At the end of election day 2012, here's the situation in Washington, D.C.: President Barack Obama has won a second term as president. Democrats will remain in control of the Senate. Republicans will stay in control of the House. So where does that leave us?
The fiscal cliff looms: At the beginning of next year, a slew of temporary tax cuts and spending measures will expire. If we allow this to happen as currently scheduled, the budget deficit will close significantly. But according to the Congressional Budget Office, allowing all the temporary measures to expire at once would also send the country into a second recession. Doing nothing, in other words, isn't really an option. Yet postponing all the elements of the fiscal cliff risks perpetuating the nation's unsustainable deficits. So far, however, legislators have deferred most discussion, preferring to wait until after the election to start figuring out what to do. Delay is no longer an option.
Entitlement spending remains unsustainable: In the long term, the biggest driver of federal debt is the entitlements, with Medicare topping the list. Yet aside from minor payment tweaks, President Obama has proven unwilling to fundamentally rethink or reform the way the program works. Will he cut a deal with Republicans to overhaul Medicare and/or Social Security? He's said he won't unless Republicans agree to raise taxes on top earners — something they've so far refused to even consider. Which brings us to the next point…
The tax system remains a mess: Politicians in both parties pay lip service to the basic idea of tax reform, which usually involves simplifying the tax code, ditching loopholes, and reducing personal and corporate rates. Yet detailed proposals to reform the tax system are few and far between, and both campaigns have been clearer about the loopholes and deductions they wouldn't get rid of than the ones they'd nix.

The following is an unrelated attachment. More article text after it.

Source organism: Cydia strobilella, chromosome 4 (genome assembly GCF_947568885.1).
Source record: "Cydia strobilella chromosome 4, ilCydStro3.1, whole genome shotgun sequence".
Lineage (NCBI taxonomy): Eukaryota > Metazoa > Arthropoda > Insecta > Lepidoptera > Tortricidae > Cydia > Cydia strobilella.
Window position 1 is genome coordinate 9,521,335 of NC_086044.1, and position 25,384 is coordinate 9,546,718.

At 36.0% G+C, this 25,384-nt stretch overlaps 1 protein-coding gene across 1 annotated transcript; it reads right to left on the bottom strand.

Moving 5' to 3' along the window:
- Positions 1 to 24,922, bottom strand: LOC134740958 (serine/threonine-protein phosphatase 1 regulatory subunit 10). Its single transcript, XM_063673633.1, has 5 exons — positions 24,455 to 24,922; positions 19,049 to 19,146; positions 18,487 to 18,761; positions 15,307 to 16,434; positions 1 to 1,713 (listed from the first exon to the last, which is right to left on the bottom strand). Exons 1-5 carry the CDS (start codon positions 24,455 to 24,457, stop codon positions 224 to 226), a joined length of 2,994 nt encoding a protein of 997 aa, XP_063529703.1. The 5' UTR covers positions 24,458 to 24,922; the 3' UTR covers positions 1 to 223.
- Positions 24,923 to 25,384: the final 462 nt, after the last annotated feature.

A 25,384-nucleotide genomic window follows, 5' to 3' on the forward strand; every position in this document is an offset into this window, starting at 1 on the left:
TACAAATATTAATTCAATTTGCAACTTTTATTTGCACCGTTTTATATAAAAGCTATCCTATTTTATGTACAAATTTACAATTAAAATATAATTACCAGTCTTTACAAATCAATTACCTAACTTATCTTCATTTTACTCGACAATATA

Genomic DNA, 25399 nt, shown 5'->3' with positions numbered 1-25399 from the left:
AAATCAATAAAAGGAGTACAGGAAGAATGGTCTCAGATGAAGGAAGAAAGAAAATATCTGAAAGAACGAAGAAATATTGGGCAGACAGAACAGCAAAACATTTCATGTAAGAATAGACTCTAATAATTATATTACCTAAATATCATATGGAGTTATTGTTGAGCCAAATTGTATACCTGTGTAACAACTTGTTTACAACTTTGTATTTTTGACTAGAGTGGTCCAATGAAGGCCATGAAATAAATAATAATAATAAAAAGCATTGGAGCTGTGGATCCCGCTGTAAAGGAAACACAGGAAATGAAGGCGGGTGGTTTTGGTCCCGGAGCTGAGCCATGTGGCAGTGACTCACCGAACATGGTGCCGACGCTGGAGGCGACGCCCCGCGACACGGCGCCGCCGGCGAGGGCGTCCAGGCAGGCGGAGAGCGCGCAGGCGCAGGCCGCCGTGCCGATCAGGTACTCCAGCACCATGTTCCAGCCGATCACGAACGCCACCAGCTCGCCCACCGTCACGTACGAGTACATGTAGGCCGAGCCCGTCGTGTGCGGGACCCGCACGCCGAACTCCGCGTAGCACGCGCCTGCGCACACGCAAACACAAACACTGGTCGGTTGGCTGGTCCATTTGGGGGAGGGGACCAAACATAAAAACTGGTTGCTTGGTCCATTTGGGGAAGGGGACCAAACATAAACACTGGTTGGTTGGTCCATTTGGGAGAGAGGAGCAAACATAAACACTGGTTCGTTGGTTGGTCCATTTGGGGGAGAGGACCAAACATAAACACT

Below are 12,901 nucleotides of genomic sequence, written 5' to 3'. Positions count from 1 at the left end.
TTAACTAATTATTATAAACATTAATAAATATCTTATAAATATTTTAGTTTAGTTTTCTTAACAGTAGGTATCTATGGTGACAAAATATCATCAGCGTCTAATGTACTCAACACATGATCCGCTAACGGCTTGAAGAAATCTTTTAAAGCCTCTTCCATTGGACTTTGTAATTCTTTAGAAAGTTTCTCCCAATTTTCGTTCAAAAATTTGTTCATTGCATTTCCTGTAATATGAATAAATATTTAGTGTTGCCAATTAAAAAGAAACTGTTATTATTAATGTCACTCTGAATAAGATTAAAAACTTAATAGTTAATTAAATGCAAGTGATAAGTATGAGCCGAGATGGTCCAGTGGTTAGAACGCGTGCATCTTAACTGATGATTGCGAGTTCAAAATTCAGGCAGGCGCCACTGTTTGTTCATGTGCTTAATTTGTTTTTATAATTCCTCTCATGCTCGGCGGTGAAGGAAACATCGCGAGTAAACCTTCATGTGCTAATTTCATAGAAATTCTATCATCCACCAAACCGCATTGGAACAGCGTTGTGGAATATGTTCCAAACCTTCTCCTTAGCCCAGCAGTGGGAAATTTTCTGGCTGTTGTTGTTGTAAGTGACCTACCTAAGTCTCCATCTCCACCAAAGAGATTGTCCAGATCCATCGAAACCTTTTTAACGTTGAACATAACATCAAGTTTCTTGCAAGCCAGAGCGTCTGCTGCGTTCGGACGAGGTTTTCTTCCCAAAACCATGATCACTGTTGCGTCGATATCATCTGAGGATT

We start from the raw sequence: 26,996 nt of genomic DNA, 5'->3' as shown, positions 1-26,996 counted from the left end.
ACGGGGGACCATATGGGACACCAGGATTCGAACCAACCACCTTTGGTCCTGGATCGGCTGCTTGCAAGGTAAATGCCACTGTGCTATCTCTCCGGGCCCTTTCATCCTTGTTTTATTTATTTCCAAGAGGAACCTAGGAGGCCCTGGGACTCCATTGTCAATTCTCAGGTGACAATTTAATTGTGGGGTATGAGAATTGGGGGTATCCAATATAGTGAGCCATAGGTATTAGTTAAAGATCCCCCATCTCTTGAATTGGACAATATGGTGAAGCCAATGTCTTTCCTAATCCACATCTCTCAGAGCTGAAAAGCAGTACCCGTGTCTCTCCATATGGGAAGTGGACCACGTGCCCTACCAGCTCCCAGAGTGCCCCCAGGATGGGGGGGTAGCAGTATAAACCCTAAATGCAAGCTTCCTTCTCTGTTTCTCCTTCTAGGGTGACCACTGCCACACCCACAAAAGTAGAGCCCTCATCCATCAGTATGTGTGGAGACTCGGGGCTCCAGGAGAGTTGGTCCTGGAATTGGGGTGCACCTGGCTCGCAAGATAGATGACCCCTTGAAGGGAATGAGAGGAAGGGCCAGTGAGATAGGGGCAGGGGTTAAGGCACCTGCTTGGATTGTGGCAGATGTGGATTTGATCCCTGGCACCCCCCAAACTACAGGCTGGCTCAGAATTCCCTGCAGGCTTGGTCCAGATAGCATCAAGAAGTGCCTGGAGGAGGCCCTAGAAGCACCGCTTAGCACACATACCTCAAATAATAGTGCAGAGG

ObamaCare stays the law of the land: Whether Mitt Romney's commitment to repealing the health care overhaul was real or not is no longer a question. Barack Obama is sure to defend his signature achievement, and so are Democrats in the Senate. The Supreme Court, meanwhile, has rules its individual mandate constitutional. So is the law here to stay? Not necessarily. A handful of legal challenges, including at least one that could unravel most of the law, remain. And even if the law survives legal challenge, the practical challenges of implementation, especially in resistant red states, will be a huge challenge.
The GOP will have an internal battle for direction — and possibly a civil war: Screenplay formula requires that late in every story, protagonists hit their lowest points, and then spend a few minutes in what's known as a "long dark night of the soul," where the protagonist ponders what he's learned and comes to grip with who he really is. After its second successive presidential loss, the Republican party is likely to perform a similar public soul searching, perhaps with a long-simmering public battle.
And then there's the budget: Senate Democrats haven't passed a real budget in over three years. They should probably get around to that.
Also on the coming (s)hit list: immigration reform, another debt ceiling fight, death by drones, and the unended wars. Four more beers years!